You’ll also be able to analyze your completed projects with Agile metrics, insights, and reporting. That makes it much easier to plan your next one. And it allows your team to collaborate easier with a seamless flow of information, resulting in less context-switching and fewer headaches.
Burn up chart: Frequently asked questions
How do you read a burn up chart?
Let’s start with an example of a burn up chart in Jira Software.
Here's how you would interpret the chart:
- The vertical axis is the amount of work, represented in various ways, such as story points, issue count, or estimates.
- The horizontal axis represents the timeline, measured in days.
- The red line is your work scope and scope projection. You can use this to identify any scope creep.
- The green line is completed work so far in the project.
- There's an extra line in gray, which represents the ideal pace of your team's progress.
What is the difference between a burn up chart vs. a burn down chart?
While they sound similar, burn up charts and burn down charts are nothing alike. Here are the major differences between the two:
- Burn up charts track your wins. A burn down chart marks the amount of work remaining, whereas a burn up shows how much work the team has completed. So the line on a burn down chart decreases as your team finishes the work.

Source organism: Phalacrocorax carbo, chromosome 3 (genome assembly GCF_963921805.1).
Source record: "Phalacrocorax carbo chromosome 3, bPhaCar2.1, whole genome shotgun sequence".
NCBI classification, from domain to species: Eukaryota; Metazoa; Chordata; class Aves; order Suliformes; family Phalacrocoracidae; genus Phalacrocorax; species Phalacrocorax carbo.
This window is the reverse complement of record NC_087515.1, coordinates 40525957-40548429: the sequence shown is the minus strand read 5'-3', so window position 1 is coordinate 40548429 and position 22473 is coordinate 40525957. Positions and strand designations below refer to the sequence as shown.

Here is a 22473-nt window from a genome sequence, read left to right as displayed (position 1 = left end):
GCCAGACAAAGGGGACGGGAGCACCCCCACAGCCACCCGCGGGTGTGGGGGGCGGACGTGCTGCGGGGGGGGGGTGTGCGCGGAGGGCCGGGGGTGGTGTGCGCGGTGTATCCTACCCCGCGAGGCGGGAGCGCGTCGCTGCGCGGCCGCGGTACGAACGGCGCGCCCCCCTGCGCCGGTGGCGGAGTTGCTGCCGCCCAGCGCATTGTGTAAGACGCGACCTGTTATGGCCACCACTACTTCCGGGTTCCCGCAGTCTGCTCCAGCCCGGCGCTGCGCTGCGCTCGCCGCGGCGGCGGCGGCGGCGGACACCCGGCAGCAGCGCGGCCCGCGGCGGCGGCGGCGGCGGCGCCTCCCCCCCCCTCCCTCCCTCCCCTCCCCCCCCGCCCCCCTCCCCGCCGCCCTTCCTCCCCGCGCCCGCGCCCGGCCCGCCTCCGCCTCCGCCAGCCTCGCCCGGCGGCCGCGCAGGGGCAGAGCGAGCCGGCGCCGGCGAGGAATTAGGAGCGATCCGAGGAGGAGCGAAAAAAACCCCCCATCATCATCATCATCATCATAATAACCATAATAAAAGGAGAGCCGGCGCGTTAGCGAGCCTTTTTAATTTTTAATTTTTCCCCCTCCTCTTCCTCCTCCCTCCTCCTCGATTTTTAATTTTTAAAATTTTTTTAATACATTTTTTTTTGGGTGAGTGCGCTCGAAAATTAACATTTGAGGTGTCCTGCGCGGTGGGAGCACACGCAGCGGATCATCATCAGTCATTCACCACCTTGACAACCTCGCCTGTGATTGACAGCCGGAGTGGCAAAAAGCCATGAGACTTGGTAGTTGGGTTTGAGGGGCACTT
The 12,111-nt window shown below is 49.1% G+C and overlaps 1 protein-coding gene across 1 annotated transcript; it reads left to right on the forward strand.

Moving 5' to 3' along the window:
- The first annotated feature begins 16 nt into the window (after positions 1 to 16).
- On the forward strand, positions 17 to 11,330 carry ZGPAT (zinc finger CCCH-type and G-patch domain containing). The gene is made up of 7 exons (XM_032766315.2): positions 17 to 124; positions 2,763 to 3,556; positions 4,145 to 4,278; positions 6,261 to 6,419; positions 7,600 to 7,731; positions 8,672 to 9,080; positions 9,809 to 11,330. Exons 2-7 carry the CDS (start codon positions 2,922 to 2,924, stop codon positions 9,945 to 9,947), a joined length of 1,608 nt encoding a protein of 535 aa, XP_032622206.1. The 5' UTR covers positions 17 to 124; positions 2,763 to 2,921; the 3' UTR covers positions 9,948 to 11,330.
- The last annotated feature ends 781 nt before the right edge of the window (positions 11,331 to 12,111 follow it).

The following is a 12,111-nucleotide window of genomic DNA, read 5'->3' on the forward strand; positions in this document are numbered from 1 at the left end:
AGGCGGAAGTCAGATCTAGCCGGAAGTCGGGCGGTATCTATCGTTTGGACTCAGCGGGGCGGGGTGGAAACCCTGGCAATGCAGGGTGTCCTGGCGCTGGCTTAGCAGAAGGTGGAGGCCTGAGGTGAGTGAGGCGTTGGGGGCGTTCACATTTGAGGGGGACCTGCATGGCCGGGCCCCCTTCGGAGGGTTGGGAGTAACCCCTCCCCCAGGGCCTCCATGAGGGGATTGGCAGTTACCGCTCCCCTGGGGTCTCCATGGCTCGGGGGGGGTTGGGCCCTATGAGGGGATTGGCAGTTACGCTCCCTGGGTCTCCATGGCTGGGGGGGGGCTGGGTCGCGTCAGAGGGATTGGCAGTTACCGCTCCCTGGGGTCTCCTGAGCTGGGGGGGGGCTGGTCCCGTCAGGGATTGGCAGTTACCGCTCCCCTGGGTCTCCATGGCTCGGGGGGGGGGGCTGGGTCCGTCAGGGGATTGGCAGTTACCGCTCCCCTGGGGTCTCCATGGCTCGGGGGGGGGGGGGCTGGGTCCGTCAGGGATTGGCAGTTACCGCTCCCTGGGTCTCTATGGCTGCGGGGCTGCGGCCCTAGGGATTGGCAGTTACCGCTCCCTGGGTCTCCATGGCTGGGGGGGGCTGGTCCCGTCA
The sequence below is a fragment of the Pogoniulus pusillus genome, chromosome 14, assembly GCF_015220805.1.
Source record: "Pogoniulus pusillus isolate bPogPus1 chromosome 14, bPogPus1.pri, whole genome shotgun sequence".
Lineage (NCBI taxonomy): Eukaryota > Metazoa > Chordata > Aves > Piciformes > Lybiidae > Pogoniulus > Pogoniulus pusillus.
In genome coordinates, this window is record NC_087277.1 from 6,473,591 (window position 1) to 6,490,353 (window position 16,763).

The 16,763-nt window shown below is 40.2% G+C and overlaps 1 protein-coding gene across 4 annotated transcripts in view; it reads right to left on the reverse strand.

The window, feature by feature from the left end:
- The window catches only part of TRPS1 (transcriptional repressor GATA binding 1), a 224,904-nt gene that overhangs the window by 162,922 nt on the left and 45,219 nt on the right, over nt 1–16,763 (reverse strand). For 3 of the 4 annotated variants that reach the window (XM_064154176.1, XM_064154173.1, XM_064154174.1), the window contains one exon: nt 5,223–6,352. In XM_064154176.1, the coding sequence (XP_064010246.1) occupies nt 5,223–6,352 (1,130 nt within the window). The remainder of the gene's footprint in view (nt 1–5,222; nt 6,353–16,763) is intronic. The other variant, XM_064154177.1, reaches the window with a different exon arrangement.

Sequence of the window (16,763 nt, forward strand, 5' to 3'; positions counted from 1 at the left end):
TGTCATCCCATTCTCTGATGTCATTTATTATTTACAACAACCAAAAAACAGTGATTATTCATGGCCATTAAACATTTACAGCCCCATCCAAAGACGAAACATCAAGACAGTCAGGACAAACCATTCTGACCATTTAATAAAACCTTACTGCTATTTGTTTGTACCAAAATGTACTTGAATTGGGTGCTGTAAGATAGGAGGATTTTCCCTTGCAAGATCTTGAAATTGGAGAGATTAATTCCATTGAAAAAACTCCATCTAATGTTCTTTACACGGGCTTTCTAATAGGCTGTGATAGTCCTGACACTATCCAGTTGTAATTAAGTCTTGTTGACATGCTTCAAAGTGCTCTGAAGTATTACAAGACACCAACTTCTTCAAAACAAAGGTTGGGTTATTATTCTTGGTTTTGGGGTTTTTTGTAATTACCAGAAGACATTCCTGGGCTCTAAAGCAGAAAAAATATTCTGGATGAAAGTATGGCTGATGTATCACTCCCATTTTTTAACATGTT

- You can't track changes on burn down charts. Here’s where burn down charts are at a disadvantage. They don't show changes in the project. And you might falsely think the project is proceeding as it should. A burn up chart allows for more detail, and you can easily track any changes to the scope.
- Burn ups highlight scope creep. On a burn up chart, you can add any scope creep and account for its impact on the project. You'll be better informed so you can take appropriate action.
Here are some guidelines for choosing which chart to use:
- Burn downs are perfect for a project with a fixed scope. It's rare for a project to have an accurate, well-defined scope. But if it does, use a burn down chart.
- Burn ups are great for Agile project management. Burn up charts track progress but are flexible and adjust to any changes during a project. This makes them a better option for Agile project management.
Can burn up charts be used in Agile or Scrum projects?
Yes. These charts are perfect for Agile project management and Scrum teams. They allow you to forecast better, monitor scope creep, and track progress. Scrum teams will be more agile as problems arise, adapting and continuously improving.
They’re also great for tracking the team's efficiency from one sprint to another. Plus, you can easily create burn up charts with Jira Software.